Spacestation Gaming

“Consistency” is the word constantly thrown around with this SSG squad, for good reason. The team just constantly puts together solid performances, most recently taking third place in December’s JBL Quantum Cup. With a recent switch to a Loba composition that ensures the early-rotating team won’t be fighting with scraps for loot in the late game, it would be a shock if the playoffs ended without SSG lurking toward the top of the leaderboard.

Esports Arena

Esports Arena wasn’t invited to Pro League. They had to compete to even gain entry to the league. But once they were there, ESA shattered expectations. Throughout much of the first split of the league, ESA were clearly the team to beat, delivering consistently excellent results over the first four weeks of play. But disaster struck for Esports Arena when the team’s breakout star, Evan Verhulst, was snapped up by TSM to fill the vacancy caused by Eric “Snip3down” Wrona’s departure for pro Halo. That upheaval caused an undeniable shift in the team. While ESA picked up the talented player Logan “Knoqd” Layou to fill the gap, they’ve struggled to regain the kind of confidence they need to excel in a lobby full of other great teams.

100 Thieves

The defending ALGS champions are no strangers to delivering results under pressure. Not many ALGS fans expected the roster to win the match point format in the finals of the ALGS Championship in the summer of 2021. But this team adapted brilliantly to the Valkyrie meta. They were one of the first teams using her ultimate intelligently, creating opportunities to do more than survive tough rotates—they showed an ability to outmaneuver opponents and proved they could beat the best teams in the game. Those high expectations got them signed by 100 Thieves. But it’s fair to say the pressure of those expectations also got to them in this split of Pro League. They struggled to generate results until the final day of the split when they delivered an insane performance to leap into the top 10 teams overall. Anything can happen, but to win these playoffs, 100 Thieves need to rediscover the team they were last summer.

B (dark horse squads)


Another team that recently made the switch to Loba, XSET proved they could compete with the best in North America by taking home a victory in week two of Pro League. That was the only major splash they made, however, only managing a sixth-place finish in week four as their next highest standing. The consistency might not exactly be there for the squad, but in a match point format, all it takes is a couple of big games to take home serious cash. XSET are more than capable of that.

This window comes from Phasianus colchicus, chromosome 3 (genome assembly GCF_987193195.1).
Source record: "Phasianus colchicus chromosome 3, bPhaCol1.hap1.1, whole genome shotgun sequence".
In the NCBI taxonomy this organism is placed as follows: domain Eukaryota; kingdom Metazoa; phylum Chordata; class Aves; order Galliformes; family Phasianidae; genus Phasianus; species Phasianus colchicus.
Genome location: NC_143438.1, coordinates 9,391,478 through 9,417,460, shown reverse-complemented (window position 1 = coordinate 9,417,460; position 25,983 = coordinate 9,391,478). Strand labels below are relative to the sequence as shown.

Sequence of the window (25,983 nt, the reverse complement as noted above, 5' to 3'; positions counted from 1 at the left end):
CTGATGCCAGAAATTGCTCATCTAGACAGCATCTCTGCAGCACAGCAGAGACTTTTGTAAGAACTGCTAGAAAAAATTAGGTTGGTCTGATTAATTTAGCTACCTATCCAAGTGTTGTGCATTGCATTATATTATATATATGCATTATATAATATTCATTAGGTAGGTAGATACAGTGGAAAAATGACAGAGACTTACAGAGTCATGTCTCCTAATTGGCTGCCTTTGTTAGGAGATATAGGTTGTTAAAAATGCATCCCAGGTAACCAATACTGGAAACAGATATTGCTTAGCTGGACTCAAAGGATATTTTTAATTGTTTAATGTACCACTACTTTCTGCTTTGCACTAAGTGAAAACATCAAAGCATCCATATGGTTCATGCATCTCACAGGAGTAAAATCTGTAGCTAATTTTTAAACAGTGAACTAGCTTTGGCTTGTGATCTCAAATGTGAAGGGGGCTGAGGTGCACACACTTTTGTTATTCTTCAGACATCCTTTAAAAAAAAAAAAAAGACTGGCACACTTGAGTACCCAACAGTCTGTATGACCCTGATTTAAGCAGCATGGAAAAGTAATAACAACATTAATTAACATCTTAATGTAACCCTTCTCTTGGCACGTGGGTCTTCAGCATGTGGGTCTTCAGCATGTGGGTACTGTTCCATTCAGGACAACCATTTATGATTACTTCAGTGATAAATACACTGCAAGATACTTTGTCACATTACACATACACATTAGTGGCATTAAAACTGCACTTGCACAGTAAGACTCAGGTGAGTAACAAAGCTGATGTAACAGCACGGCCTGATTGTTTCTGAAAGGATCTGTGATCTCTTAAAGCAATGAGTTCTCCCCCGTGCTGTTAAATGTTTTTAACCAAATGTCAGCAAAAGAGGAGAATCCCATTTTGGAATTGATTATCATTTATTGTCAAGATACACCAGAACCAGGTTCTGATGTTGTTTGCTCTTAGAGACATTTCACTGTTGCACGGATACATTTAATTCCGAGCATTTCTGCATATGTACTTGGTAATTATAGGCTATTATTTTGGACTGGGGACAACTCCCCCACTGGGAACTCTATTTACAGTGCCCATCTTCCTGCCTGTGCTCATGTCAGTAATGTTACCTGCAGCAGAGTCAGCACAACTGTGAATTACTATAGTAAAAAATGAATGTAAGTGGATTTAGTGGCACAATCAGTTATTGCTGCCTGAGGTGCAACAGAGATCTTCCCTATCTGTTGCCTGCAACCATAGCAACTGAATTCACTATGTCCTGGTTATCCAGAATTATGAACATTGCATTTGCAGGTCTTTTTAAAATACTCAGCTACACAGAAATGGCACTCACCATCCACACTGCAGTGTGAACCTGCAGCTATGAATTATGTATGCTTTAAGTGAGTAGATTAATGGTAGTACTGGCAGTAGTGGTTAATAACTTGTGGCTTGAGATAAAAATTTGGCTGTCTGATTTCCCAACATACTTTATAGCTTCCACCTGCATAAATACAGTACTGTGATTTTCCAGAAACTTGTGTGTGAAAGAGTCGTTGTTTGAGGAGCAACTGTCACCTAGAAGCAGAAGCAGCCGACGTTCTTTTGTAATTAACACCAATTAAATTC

Renegades earned a fourth-place finish at the 2021 ALGS Championships, where they took home nearly $50,000. Since then, their appearances at weekly tournaments have ended with them generally in the middle of the pack. Renegades has more recently posted some strong results in the low-stakes Esports Arena tournaments. But they’ll need to clutch up in a big way to compete with more consistent teams in a high-stakes lobby.


Torrent needed a team change and some late heroics to make the playoffs to begin with, with Elijah Hill being benched in favor first of stand-in Knoqd, and now Beau “RamBeau” Sheidy. The team’s fragging power helped them through, however, even when IGL Cole “Rkn” Prommel missed time with the team while he got married. Despite just sneaking into playoffs, don’t be surprised if Torrent makes some noise while they’re here.

Pittsburgh Knights

The Pittsburgh Knights roster finished 12th in Pro League. They weren’t able to post consistent results during that first split, but the team managed to secure a playoffs berth largely on the strength of one great day of Pro League play. If they show up like that in the playoffs, they’ll be in contention for a solid performance. But overall, the roster hasn’t managed to triumph when they’ve been dealt an unlucky hand; they’ll need to dig deep if they have a chance of beating a team like Sentinels or NRG. 

C (wildcards and longshots)